On Imagining Gatsby
Michael Farris Smith on the Origins of Nick
I had read The Great Gatsby a couple of times during my twenties. The first time I read it, I was in college and my reaction was almost no reaction. I was a bored and uninterested student and I’m not sure anything less than a lightning bolt striking the classroom would have caught my attention. I even remember thinking, what’s the big deal?
The second time I read it, I was living in Geneva, Switzerland, in the midst of spending an unexpected few years as an expatriate. It was a brave new world, one that I loved right away, one that I embraced, one that I wanted to hold onto and never let go, though I knew a return home to Mississippi was inevitable in the near future. On this second reading, in my late twenties, I began to notice things in Nick Carraway, the story’s narrator, that I found in myself. Uncertainty about where he belonged, but trying to figure it out. Shifting ideas about notions of home and country. A curiosity about the people who surrounded him that often fell into confusion and vagueness. Was it possible I could relate to Nick Carraway?
Fast forward another fourteen years to the next time I picked up The Great Gatsby. I’m not even sure why I picked it up, other than I was looking for something shorter to read and I saw it there on my shelf, and I had mostly forgotten about it. So I decided to sit down and see if it awakened anything in me that might have been lost over the years.
It was one of the most surreal reading experiences of my life. It seemed as if there was something on every page that spoke to me, that related to my own experiences, that spoke to my own, and still very alive, thirst for the unknown. The further I moved into the novel, the more at home I felt in it. And then getting closer to the end, I came across this line:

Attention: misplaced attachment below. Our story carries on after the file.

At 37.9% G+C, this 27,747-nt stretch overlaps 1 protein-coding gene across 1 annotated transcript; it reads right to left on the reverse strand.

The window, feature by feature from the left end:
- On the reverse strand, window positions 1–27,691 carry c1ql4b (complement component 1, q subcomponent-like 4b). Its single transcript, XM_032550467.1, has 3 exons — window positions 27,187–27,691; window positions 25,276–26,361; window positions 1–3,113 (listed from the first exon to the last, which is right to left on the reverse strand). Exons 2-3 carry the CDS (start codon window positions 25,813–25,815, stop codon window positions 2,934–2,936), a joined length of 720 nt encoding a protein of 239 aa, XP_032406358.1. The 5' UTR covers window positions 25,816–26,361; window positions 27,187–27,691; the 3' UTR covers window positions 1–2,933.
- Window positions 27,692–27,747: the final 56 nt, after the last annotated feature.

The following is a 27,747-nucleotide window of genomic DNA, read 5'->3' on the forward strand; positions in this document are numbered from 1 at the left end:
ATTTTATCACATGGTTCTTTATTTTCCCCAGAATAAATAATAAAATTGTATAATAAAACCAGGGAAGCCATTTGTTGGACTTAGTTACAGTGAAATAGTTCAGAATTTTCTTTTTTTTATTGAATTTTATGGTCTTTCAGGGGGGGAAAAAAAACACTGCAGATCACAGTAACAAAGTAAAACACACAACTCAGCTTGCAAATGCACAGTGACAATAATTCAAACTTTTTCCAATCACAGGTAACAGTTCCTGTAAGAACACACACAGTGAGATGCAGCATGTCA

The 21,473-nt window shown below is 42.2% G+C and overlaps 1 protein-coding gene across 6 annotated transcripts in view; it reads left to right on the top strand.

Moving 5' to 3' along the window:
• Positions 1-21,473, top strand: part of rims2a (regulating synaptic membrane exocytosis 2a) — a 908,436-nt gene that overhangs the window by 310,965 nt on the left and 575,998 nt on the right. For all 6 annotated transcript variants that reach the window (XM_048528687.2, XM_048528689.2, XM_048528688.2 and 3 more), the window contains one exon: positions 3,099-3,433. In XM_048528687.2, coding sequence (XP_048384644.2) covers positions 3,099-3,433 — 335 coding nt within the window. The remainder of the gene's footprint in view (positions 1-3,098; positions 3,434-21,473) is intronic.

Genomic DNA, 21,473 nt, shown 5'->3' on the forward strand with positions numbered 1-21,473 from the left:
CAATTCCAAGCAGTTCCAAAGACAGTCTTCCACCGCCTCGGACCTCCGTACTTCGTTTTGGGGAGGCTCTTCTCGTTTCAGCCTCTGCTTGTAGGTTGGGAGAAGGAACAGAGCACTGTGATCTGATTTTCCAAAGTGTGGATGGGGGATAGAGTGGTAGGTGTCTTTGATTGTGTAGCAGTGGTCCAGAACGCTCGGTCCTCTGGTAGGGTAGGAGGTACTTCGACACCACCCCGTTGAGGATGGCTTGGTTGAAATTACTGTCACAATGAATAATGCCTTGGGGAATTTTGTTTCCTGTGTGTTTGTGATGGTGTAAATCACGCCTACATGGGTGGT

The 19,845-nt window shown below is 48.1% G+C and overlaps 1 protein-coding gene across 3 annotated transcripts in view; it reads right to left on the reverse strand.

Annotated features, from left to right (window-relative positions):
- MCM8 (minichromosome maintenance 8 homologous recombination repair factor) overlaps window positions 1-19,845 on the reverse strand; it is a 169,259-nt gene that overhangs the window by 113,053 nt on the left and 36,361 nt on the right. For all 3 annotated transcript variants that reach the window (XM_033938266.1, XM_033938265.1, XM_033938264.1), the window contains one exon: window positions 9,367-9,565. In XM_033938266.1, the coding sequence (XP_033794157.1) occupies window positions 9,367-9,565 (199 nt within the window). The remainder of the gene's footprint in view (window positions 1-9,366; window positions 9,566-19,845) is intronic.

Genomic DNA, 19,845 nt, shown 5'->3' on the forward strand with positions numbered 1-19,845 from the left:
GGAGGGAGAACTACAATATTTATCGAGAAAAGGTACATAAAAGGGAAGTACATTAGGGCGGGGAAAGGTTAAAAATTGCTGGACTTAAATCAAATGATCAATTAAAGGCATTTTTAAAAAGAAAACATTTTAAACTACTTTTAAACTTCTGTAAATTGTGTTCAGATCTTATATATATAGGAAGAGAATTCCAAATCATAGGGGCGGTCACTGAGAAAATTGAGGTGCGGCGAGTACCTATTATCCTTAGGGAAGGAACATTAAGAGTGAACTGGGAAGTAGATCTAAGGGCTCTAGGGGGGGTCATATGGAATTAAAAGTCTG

“I was thirty. Before me stretched the portentous menacing road of a new decade.”
Only a few lines earlier, Nick has just remembered that it is his birthday. As if to remind himself that he exists. That he is alive. The “portentous menacing road of a new decade” rang in my head again and again. I closed the book right there and put it down, and could only think about my own life when I was close to turning 30.
I was 29 years old when I came home from Europe. And I came back to a home town I did not recognize. My parents no longer lived there. My sisters were gone and starting families and careers in other places. During the time I had been gone, my friends had done things like get married, have children, buy houses, get jobs, get promotions. And here I was, sleeping on somebody’s couch, with all I owned stuffed into a couple of duffle bags. It was strange, not just because of what they had all become, but because of what I had become. Somewhere along the way, I had decided I wanted to try and write. I had spent years reading as I sat in the cafes in France, as I sat in my apartment in Geneva, as I traveled on the train from one country to another, and something had moved inside of me. It’s difficult to explain or define, all I knew was that when I got back to Mississippi, I was going to write. I wasn’t really sure what that even meant.
So there I was. Twenty-nine years old. On the verge of turning 30, with the uncertainty of a new decade before me, with my attitudes about self and place drastically different than they had been when the decade of my twenties began, with this urge to try and write, with home and the people I knew all colored in different shades. It felt as though I was standing on the edge of a canyon, a strong wind at my back, and that if I stepped over the edge, I would either be crushed on the jagged rock below or I would be lifted and carried by the wind. It was indeed a menacing road before me, full of doubt.